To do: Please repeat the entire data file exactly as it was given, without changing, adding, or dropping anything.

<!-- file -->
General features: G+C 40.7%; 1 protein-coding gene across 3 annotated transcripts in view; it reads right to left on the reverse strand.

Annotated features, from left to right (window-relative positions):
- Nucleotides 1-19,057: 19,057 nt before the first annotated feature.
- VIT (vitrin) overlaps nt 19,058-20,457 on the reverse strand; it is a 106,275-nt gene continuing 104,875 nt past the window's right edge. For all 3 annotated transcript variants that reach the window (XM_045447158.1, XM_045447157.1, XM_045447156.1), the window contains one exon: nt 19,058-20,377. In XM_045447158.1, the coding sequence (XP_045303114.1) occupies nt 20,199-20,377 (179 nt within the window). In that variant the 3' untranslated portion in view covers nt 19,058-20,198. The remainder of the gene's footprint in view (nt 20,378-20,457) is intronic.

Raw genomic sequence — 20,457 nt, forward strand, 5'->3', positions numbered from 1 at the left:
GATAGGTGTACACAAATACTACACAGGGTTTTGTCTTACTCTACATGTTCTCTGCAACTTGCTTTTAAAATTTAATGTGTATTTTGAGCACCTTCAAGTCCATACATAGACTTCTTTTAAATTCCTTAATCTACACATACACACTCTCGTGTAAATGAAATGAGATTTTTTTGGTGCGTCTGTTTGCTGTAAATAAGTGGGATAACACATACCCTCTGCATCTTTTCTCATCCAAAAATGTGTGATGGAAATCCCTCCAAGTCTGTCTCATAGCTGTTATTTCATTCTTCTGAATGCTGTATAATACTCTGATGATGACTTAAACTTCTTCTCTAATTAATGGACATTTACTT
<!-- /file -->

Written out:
General features: G+C 40.7%; 1 protein-coding gene across 3 annotated transcripts in view; it reads right to left on the reverse strand.

Annotated features, from left to right (window-relative positions):
- Nucleotides 1-19,057: 19,057 nt before the first annotated feature.
- VIT (vitrin) overlaps nt 19,058-20,457 on the reverse strand; it is a 106,275-nt gene continuing 104,875 nt past the window's right edge. For all 3 annotated transcript variants that reach the window (XM_045447158.1, XM_045447157.1, XM_045447156.1), the window contains one exon: nt 19,058-20,377. In XM_045447158.1, the coding sequence (XP_045303114.1) occupies nt 20,199-20,377 (179 nt within the window). In that variant the 3' untranslated portion in view covers nt 19,058-20,198. The remainder of the gene's footprint in view (nt 20,378-20,457) is intronic.

Raw genomic sequence — 20,457 nt, forward strand, 5'->3', positions numbered from 1 at the left:
GATAGGTGTACACAAATACTACACAGGGTTTTGTCTTACTCTACATGTTCTCTGCAACTTGCTTTTAAAATTTAATGTGTATTTTGAGCACCTTCAAGTCCATACATAGACTTCTTTTAAATTCCTTAATCTACACATACACACTCTCGTGTAAATGAAATGAGATTTTTTTGGTGCGTCTGTTTGCTGTAAATAAGTGGGATAACACATACCCTCTGCATCTTTTCTCATCCAAAAATGTGTGATGGAAATCCCTCCAAGTCTGTCTCATAGCTGTTATTTCATTCTTCTGAATGCTGTATAATACTCTGATGATGACTTAAACTTCTTCTCTAATTAATGGACATTTACTT